The Central Bank's paper on the property crash

The Central Bank of Ireland has issued a paper looking at “The interrelationship between house prices and mortgage credit” which it states “has been one of the more compelling issues to warrant attention after the recent financial crisis.”

The paper concludes;

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](https://www.centralbank.ie/publications/Documents/08RT13.pdf)

It would seem they’re pinning the blame on the “affordability” pitch used by lenders.

Blue Horseshoe

I’m not sure they’re pinning the blame, but given the paper’s title, they have identified affordability as a central driver of credit qualification.

I think they are right - every tax cut, every interest rate lowering, ever partnership pay rise = bigger mortgages.

Just like the plan from 2001 was all along…

Am I alone in thinking that this all sorta states … the Bleedin’ Obvious!

Wondered the same. We are paying for this?WTF.

Yes that was my take on it as well.

They only mention the introduction of 100% mortgages in 2005 in a table of contributing factors. That glosses over it a bit.

It’d be nice to know did 100% mortgages come about from political pressure on the central bank. Or central bankers giving in to the banks, or did the central bank think it a good idea by themselves.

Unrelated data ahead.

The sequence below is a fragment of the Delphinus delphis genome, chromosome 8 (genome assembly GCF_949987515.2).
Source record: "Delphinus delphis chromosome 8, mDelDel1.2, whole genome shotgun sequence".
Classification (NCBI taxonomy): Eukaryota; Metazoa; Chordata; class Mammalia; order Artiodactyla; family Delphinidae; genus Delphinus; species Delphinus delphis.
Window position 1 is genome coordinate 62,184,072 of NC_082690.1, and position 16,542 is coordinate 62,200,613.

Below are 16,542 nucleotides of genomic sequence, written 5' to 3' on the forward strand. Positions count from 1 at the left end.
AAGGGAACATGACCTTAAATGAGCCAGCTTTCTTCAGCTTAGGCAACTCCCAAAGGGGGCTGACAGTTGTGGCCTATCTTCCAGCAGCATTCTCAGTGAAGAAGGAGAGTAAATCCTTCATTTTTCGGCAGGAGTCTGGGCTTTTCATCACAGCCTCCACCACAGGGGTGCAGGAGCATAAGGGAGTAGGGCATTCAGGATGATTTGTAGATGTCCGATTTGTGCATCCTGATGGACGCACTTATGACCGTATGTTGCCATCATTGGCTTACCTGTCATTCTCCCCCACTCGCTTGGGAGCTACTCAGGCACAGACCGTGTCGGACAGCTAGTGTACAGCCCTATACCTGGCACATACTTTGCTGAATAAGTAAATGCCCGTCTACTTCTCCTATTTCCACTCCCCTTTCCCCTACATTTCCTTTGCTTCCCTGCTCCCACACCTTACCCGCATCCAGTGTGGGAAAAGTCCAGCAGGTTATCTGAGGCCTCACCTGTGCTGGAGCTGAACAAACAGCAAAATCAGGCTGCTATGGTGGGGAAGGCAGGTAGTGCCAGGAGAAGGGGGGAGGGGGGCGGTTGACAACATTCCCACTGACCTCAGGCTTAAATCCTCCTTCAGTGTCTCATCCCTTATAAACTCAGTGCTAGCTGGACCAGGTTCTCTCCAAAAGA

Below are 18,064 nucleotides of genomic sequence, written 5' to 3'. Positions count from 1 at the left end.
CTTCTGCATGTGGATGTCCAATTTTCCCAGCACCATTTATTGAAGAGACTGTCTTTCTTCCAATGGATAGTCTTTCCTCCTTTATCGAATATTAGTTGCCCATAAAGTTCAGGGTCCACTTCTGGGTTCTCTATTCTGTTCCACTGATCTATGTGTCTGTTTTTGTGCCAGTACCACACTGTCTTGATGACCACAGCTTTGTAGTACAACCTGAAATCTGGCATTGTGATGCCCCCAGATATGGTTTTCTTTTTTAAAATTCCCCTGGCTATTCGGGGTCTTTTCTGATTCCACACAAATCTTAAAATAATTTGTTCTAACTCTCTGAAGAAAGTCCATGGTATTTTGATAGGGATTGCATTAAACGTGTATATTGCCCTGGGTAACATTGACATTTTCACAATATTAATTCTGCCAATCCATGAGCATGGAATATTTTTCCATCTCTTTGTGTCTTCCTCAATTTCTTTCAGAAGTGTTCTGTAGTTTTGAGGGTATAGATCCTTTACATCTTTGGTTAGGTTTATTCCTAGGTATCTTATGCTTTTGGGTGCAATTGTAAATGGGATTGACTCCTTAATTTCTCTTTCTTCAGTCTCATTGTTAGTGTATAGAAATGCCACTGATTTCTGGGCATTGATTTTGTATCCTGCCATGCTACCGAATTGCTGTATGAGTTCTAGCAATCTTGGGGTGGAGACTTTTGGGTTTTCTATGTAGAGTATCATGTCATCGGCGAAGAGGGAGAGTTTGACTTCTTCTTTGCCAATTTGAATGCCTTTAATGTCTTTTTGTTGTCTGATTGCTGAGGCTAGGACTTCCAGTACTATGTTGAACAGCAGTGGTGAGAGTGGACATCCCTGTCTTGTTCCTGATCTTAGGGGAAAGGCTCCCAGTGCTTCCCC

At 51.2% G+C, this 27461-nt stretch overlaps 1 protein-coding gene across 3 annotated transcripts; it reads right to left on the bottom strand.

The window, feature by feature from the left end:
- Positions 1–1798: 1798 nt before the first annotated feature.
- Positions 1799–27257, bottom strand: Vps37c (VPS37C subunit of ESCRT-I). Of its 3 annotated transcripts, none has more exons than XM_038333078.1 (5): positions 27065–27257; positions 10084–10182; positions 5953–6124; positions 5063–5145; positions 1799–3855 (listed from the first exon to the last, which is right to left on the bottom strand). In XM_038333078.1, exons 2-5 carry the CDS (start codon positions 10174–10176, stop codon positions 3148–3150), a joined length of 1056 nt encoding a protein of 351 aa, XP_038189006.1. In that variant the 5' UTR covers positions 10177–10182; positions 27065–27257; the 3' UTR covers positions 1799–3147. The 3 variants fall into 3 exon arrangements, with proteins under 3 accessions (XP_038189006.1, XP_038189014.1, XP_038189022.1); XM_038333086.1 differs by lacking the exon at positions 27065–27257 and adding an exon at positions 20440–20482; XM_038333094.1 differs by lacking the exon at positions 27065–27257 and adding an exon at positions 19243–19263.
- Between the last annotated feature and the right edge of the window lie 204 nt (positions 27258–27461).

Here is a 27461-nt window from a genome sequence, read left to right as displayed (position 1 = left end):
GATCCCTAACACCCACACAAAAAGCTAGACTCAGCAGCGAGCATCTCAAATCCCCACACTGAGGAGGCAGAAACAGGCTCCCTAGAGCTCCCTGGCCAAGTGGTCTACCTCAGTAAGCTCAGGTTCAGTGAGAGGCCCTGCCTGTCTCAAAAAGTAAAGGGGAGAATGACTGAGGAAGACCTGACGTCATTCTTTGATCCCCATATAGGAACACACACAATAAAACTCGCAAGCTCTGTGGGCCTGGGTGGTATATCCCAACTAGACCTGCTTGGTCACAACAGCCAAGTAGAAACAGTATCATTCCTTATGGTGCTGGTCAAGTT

The banks got the green light on these mortgages in July 2005, this would have been a month after another Economist magazine report on overpriced Irish property. First Active went 100% on 14 July 2005, PTSB 22 July 2005, BOI 29 July 2005.

Going by the numbers below it’s possible that up to 80% of the cost of the bank bailout refers to loans issued after the banks were allowed to further relax lending.

cormaclucey.blogspot.ie/2013/01/ … t-and.html

I think 100% mortgages were offered by KBC prior to 2005. In 2004 about 5~7% of mortgages were 100% depending on the borrower. I don’t think it was CB pushing this, rather the banks looking to ramp up lending.

The big lift of 100% was in the FTB who were borrowing generally over 80% anyway by 2004. Others were largely stable over the period.

The growth in 100% is set out in the Dept Envir housing stats

environ.ie/en/Publications/S … tatistics/

@ Grumpy & Sorehead, it’s interesting to see how the UK is intent on making essentially the same mistake.

“Professional people such as solicitors, accountants, consultants” could get 100% mortgages some years before PAYE earners, so maybe that’s the 5-7%.

I believe the requirement on deposit level was coming from the CB, if I remember correctly the banks didn’t strictly need CB approval, but in practice they did wait until they got the official nod.